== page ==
Loden worked his way along the taverns and inns, talking to a few merchants and a number of the locals. While there was still trade coming in from the west and the north, there was nothing coming from Rohg Mohk Talh, not for most of the past year. He did manage to get a few names of merchants who dealt in luxury goods, but had no time to follow up on the leads. As it was, he jogged across much of the city to arrive at the cafe by the early afternoon.

His father’s efforts that morning had produced a small amount of the goods they were looking for and yielded a few more leads they would have to follow up on. Sadly, the soup that Loden had ordered at the cafe was not good, it tasted of bile and dust and he soon discovered he was suspended from the wall of the cafe by a strange gooey substance. Not the cafe wall though, the city wall, there was a strange smell in the air, Loden started to retch.

He woke, still suspended along the rock wall, struggling to break free and calling out for his father. He heard the warbling call of the creature and went still. He could taste blood in his mouth and was disturbed by how good it tasted. When the creature floated in above him and reached down with its ropey appendages, he gave a feeble scream and could not help but struggle to free himself. However, his efforts were short lived; his vigour had waned during the time he had been here and he was certain he would die soon.

After his gruesome feeding, he retched feebly, tried to spit or throw up but found he could not. One spasm after another shuddered though his body, his jaw clenched so tightly he thought his teeth would break. When a smooth, cool stone brushed along the side of his head he was startled but leaned into the new sensation. After a moment he realized another bottle had appeared. This surprised him as he was pretty sure the one that had fallen and shattered on the ground had appeared only a few moments ago.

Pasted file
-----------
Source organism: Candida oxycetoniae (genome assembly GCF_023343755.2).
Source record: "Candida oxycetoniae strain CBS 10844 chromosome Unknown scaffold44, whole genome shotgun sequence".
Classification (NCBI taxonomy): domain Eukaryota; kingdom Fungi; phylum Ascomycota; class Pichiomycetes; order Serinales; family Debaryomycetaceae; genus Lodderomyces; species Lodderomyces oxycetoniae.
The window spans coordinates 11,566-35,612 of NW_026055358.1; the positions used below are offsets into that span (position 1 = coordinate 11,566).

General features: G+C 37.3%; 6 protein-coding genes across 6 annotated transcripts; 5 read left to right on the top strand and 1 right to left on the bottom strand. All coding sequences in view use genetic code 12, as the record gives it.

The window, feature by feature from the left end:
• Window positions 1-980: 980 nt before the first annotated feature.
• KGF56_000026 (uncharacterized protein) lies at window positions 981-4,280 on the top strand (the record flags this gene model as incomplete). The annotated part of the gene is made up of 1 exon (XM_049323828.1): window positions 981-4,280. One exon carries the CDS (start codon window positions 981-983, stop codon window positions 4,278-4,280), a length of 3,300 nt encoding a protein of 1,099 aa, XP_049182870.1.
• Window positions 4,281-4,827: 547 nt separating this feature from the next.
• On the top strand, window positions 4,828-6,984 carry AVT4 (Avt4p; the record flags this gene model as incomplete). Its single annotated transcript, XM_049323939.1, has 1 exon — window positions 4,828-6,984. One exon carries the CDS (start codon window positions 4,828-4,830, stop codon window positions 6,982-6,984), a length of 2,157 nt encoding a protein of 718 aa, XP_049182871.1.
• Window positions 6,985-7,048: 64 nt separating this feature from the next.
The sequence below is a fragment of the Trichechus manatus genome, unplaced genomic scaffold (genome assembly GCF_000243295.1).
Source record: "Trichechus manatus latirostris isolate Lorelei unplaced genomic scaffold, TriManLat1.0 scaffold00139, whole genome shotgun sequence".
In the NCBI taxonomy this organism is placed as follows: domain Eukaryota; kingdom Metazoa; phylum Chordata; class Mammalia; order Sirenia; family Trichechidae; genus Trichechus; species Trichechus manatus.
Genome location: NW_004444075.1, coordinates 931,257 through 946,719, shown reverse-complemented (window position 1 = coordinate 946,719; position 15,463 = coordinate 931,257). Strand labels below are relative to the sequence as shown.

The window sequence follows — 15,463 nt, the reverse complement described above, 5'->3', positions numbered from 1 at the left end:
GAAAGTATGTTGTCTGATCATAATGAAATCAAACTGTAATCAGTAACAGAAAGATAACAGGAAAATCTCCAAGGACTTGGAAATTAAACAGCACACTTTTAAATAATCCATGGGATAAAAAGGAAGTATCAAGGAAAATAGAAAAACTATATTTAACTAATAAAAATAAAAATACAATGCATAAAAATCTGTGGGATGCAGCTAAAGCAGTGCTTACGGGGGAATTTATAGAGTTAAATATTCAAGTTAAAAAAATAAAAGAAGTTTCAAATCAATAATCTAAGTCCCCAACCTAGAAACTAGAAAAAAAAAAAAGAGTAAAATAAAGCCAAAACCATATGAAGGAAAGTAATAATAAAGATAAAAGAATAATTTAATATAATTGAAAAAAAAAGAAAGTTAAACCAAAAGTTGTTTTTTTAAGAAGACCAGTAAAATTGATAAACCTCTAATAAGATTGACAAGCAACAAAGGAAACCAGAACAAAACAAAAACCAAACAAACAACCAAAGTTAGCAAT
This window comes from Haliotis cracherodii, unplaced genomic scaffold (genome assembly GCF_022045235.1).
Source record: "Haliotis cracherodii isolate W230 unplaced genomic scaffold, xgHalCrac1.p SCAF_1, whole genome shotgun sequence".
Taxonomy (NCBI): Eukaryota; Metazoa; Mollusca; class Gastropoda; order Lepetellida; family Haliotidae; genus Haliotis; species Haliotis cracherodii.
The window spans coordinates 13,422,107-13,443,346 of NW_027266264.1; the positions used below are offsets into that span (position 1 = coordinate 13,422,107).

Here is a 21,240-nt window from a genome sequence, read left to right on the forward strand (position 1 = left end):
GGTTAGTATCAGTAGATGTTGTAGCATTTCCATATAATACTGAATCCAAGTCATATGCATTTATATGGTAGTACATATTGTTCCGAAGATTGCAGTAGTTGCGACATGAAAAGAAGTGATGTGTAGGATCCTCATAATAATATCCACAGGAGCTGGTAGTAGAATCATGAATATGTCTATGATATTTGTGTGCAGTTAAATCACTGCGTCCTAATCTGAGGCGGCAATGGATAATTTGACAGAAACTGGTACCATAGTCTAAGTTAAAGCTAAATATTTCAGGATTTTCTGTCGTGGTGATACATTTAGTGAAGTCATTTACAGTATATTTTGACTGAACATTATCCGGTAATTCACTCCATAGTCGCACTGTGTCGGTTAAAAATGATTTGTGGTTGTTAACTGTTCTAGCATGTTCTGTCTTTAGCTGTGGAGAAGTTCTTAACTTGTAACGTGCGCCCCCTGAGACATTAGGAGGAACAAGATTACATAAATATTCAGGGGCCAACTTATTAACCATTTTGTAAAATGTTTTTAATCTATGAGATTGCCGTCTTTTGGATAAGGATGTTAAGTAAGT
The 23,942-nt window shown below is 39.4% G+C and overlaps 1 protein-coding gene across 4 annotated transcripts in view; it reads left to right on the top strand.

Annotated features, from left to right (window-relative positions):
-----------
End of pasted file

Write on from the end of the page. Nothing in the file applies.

He started to laugh or weep and for a while he snuggled his cheek into the bottle on his shoulder. Eventually he realized he could have a drink if he could figure out how to open it. He struggled to reach the small jug, but the best he could manage was to brush his finger tips across its smooth surface. He tried to use his cheek and jaw to dislodge the bottle but that did not work either. Eventually one of his fingers snagged the rim of the hat and with what seemed like a colossal effort he pulled it off his shoulder and soon had a hold on the bottle.

Exhausted, he paused his efforts and looked around. The moons were still in the strange twilight sky, though the smaller one seemed to have moved further across the surface of the larger moon. Movement below him drew his attention and it took many moments before he could process what he was seeing. Even when he realized that Asta was scrambling up the slope towards him, nearly on all fours, he was not sure if what he was seeing was in fact reality or an apparition of his desperate mind.

He started to laugh, at least she would be able to help him open the bottle. He really did need a drink.